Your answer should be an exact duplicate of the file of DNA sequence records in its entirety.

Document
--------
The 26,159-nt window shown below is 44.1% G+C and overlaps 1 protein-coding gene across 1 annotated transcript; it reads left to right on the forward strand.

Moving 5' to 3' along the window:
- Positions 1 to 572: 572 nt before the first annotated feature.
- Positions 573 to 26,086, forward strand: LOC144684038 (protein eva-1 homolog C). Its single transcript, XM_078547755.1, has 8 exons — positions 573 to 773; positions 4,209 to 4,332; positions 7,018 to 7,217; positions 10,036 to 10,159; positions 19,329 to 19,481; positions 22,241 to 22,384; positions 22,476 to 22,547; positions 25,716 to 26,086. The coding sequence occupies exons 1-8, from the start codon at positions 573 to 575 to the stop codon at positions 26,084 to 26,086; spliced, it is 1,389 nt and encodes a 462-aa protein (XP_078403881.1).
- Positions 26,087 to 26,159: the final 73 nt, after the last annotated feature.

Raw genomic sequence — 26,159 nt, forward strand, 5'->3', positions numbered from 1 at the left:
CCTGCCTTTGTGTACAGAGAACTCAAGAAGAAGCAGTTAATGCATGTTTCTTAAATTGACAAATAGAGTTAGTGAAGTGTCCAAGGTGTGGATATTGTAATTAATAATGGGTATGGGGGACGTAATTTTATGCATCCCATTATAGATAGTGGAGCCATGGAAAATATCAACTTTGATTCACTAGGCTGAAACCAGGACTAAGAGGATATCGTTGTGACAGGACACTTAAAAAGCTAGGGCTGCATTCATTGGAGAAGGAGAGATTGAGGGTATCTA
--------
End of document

The 26,159-nt window shown below is 44.1% G+C and overlaps 1 protein-coding gene across 1 annotated transcript; it reads left to right on the forward strand.

Moving 5' to 3' along the window:
- Positions 1 to 572: 572 nt before the first annotated feature.
- Positions 573 to 26,086, forward strand: LOC144684038 (protein eva-1 homolog C). Its single transcript, XM_078547755.1, has 8 exons — positions 573 to 773; positions 4,209 to 4,332; positions 7,018 to 7,217; positions 10,036 to 10,159; positions 19,329 to 19,481; positions 22,241 to 22,384; positions 22,476 to 22,547; positions 25,716 to 26,086. The coding sequence occupies exons 1-8, from the start codon at positions 573 to 575 to the stop codon at positions 26,084 to 26,086; spliced, it is 1,389 nt and encodes a 462-aa protein (XP_078403881.1).
- Positions 26,087 to 26,159: the final 73 nt, after the last annotated feature.

Raw genomic sequence — 26,159 nt, forward strand, 5'->3', positions numbered from 1 at the left:
CCTGCCTTTGTGTACAGAGAACTCAAGAAGAAGCAGTTAATGCATGTTTCTTAAATTGACAAATAGAGTTAGTGAAGTGTCCAAGGTGTGGATATTGTAATTAATAATGGGTATGGGGGACGTAATTTTATGCATCCCATTATAGATAGTGGAGCCATGGAAAATATCAACTTTGATTCACTAGGCTGAAACCAGGACTAAGAGGATATCGTTGTGACAGGACACTTAAAAAGCTAGGGCTGCATTCATTGGAGAAGGAGAGATTGAGGGTATCTA